A monumental shift in the American economy is taking place. Baby boomers, born between 1946 and 1964, are retiring at the staggering rate of 10,000 a day. They own nearly half of all privately held businesses in the United States and employ 25 million people and account for over $5 trillion dollars in sales.
Small businesses are extremely important to the local communities they reside in, circulating a much larger percentage of revenue back into the local economy compared to national chains, they also account for half of all private employment in the U.S.
Roughly 80% of business owners do not have a detailed succession plan in place, meaning there is no plan for what to do after the current owner retires or exits the company. This lack of planning can often result in a shutdown or forced sale of the business, leading to negative results for the family, the employees and our communities. Fewer family businesses are passing on to the next generation of family ownership, and less than 50% will find an outside buyer. A report, by Capital Impact Partners and Citi Community Development found the ratio of business closures to business sales of companies with 25 years of operations and 20-100 employees is 9 to 1.
The Ohio Employee Ownership Center has a long history of working with business owners to develop a succession planning strategy that ensures the needs of business owners are met. To learn more about our current programs contact us at email@example.com
It used to be that family businesses were passed down in the family. But family size keeps dropping, and the average business owner’s children are far more likely to go to college and to become doctors and lawyers than in the past. While over half of business owners still want the business to stay in the family, data indicate that only 30 percent of family businesses will make it to the 2nd generation and only 15 percent to the 3rd. An Owner’s Guide to Business Succession Planning provides a basic road map to assist owners of small and medium-sized businesses as they begin to plan for ownership and management succession.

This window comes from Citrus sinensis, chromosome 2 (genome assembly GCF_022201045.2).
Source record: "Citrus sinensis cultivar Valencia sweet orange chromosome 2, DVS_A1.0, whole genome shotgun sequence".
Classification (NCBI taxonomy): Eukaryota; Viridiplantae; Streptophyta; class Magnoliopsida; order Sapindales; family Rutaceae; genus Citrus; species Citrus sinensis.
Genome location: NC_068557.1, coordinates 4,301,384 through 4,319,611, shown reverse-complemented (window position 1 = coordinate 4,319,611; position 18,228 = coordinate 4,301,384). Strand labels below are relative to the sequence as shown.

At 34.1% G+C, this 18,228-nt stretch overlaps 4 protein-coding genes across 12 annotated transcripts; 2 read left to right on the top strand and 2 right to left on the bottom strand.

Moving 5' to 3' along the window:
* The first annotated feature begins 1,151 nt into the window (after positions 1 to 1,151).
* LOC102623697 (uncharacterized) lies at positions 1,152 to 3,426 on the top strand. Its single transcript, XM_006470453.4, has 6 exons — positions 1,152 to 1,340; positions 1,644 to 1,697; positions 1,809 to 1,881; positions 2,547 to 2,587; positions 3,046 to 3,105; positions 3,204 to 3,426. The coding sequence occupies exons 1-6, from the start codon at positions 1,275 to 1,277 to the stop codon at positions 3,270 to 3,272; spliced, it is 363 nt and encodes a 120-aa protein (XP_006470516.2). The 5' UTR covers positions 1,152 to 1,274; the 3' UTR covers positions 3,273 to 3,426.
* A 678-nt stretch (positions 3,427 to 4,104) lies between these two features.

If you are a business owner looking for an exit strategy that can provide you with significant tax savings, flexibility in how and when you exit the business, and chance to reward employees that helped you build the business all while priming the company for future growth. Then selling part or all of your company to your employees using an Employee Stock Ownership Plan (ESOP) or worker-owned cooperative may be for you. Our manual Selling Your Business to Your Employees: Employee Stock Ownership Plans (ESOPs) & Worker-Owned Cooperatives describes both strategies in non-technical, easy to understand language, and will help you to explore whether these two options are right for you.
The OEOC has long recognized that succession planning has benefits for selling owners, companies, employees and the greater community. In two publications below we outline how our approach of combining succession planning with employee ownership can help build resilient communities and reduce wealth inequality.
Chris Cooper and Michael Palmieri of the OEOC, along with Pete Shuler of Crowe LLP co-authored an article "Succession Planning, Employee Ownership, and Baby Boomer Business Retirements" in the Economic Development Journal published by the International Economic Development Council (IEDC).
In it, we outline what we see as the two biggest economic challenges of our time: the impending wave of baby boomer business owner retirements and growing wealth inequality. We highlight how the sale of companies to employees is a powerful, yet often overlooked, succession planning option that meets these dual challenges head on. Moreover, we explain how succession planning and employee-ownership can be combined to benefit selling owners, companies, employees, and the surrounding community. You can access our article here, or the full journal here.
In a recent publication by the IEDC titled "Investing in Entrepreneurs of Color: A Playbook for Economic Developers" the OEOC was highlighted as a case study demonstrating how succession planning programs can be implemented through partnerships between economic development offices, chambers of commerce, and local community groups. Our current work with Co-op Cincy were mentioned as well as an example of offering education in succession to underserved communities. You can find the free executive summary here or the full report here.
The Succession Planning Program at Kent State University is designed to provide business owners with the information they need to get started with their business transition; and to provide Economic Development Professionals with the information and resources to help them retain businesses and jobs in their communities.
The Succession Planning Program is a service of the Ohio Employee Ownership Center, a non-profit based at Kent State University. The goal of the Succession Planning Program is to help small business owners in transferring the ownership of a business to the next generation, with a specialty on selling to the employees.
If you have additional questions about succession planning please contact the Succession Planning Program